Thanks for pointing this out, Inoshiro

[ rate all comments , for great justice | sell.com ]
[ Parent ]

Re: Short or long list? (none / 0) (#16)
by rongen on Tue Mar 21, 2000 at 06:16:13 AM EST

Anyone who uses any components produced there

Now here is an aspect of this issue I haven't considered yet. I knew that this was the case, and always think of this place as a technologicaly advanced economy but I never really put two-and-two together. The last thing we need is a another OPEC (RPEC?).

Still, all things being equal, nations that are new to the voting thing seem to have a much higher turnout at the polls. I am Canadian, but we are inundated by American news media here. It doesn't seem to matter who you talk to in the States, everybody has an opinion, yet the voting turnout is so low it is almost criminal.

I lived in So. Cal. for a few months, and saw a lot of people there who probably don't really feel "in the loop". In fact I am willing to bet that most of the people I worked with there (I worked in a hotel) didn't vote, or even think about politics. Why do I say this? They didn't even consider themselves to be American! California was a place they had come to make some money, it had very little to do with "American political policy" and everything to do with "American economic oppourtunity".

Personally, I am okay with that. Live and let live. But I can't help wondering about this a little. If the American electoral process was a little more straight-forward and made people feel more involved maybe more people would vote. If you watch the news it becomes pretty clear that presidential canidates (for example) are backed by some heavy coporate contributions (and in some cases this money isn't even American in origin). How does this make the average Joe feel about the electoral process... This post has been a bona-fide Rongen's Rant[tm].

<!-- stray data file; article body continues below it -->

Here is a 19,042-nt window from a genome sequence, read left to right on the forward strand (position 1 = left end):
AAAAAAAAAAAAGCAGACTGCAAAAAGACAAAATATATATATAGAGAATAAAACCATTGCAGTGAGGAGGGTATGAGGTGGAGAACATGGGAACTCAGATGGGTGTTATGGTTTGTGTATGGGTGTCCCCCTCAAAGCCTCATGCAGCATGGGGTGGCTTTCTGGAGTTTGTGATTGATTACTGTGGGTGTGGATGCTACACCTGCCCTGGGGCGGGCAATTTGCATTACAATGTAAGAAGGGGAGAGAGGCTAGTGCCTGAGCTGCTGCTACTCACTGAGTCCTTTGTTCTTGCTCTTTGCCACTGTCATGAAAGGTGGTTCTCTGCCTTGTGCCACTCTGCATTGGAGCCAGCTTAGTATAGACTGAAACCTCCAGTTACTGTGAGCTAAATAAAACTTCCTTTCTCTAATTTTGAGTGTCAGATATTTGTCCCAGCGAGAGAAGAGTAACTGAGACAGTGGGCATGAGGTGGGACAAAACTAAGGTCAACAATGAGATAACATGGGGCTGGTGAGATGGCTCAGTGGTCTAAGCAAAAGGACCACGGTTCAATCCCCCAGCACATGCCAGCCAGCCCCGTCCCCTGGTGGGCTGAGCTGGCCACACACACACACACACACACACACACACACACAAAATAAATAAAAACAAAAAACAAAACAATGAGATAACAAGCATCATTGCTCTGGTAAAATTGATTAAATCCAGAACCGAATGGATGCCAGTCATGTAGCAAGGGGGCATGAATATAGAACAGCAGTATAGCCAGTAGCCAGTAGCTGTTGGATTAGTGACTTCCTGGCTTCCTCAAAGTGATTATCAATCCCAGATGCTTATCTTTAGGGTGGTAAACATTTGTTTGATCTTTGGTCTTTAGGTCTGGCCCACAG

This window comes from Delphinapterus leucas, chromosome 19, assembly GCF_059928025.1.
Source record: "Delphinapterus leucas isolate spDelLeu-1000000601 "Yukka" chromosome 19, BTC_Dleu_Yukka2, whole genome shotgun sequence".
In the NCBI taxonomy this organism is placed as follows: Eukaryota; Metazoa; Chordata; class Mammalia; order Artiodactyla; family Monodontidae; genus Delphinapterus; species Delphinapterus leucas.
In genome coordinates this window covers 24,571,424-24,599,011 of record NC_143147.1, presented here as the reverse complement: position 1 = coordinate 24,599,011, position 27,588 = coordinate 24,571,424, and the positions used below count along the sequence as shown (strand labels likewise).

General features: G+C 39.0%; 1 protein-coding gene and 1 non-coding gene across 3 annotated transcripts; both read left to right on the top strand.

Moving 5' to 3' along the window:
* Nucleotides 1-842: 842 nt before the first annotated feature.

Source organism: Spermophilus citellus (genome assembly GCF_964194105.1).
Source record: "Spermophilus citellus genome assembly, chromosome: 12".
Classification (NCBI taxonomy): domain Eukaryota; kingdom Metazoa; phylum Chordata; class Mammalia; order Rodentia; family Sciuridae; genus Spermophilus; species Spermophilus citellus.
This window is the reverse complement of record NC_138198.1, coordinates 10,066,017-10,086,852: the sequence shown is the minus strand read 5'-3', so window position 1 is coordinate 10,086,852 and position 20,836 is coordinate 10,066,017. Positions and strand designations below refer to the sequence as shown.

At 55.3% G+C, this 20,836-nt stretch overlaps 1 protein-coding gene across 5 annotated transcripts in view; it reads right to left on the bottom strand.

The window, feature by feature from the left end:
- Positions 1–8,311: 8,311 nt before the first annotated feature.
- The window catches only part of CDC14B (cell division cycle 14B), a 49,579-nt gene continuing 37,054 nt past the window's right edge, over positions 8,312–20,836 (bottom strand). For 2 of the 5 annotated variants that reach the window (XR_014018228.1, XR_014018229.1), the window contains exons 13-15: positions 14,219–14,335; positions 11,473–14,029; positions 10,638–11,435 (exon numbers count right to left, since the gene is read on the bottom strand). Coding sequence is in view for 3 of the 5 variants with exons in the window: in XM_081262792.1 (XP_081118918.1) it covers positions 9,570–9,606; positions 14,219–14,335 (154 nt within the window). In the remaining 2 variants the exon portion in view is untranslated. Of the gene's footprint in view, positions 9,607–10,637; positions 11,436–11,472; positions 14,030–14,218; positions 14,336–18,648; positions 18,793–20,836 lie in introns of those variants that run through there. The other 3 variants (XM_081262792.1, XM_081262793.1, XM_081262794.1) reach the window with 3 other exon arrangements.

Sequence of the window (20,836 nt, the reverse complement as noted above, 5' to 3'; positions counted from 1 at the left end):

read/write http://www.prosebush.com
[ Parent ]

probably something to do with taiwa... (none / 0) (#10)
by KTB on Mon Mar 20, 2000 at 09:36:16 PM EST

KTB voted 1 on this story.

probably something to do with taiwan gaining independence from china, i'd think.. but i don't know, love to find out.. :)
Dreaming permits each and every one of us to be quietly and safely insane every night of our lives.
-- Charles William Dement

i saw something about this on the n... (2.50 / 2) (#8)
by bse on Mon Mar 20, 2000 at 10:01:34 PM EST

bse voted 1 on this story.

i saw something about this on the news earlier today. it really brought to light how much we depend on them. as over two thirds of the world's "silicon" is produced there; and if they become even more a democratic state away from china, they would have more control over geeks like us and our need for silicon. just my 2bits.

"Please sir, tell me why, my life's so pitiful, but the future's so bright? When I look ahead, it burns my retinas." -- Pitchshifter - Please Sir

Re: 83% Voter Turnout in Taiwan (none / 0) (#12)
by nebular on Mon Mar 20, 2000 at 10:35:46 PM EST

I figure Americans don't vote is because they like to complain about the crap that their government dishes at them and don't want to take the blame for putting that government in power in the first place. "Don't blame me, I didn't vote for that idiot." "Who did you vote for?" On another note, This is my first comment on Kuro5hin and a noticed the anonymous post name is Anonymous Hero. Now COME ON! I know this is supposed to be an alternative to that other news site but does it it have to be so blatently ripped off? Have some creativity. Subtly has it's virtues

Re: 83% Voter Turnout in Taiwan (none / 0) (#17)
by rusty on Tue Mar 21, 2000 at 08:00:13 AM EST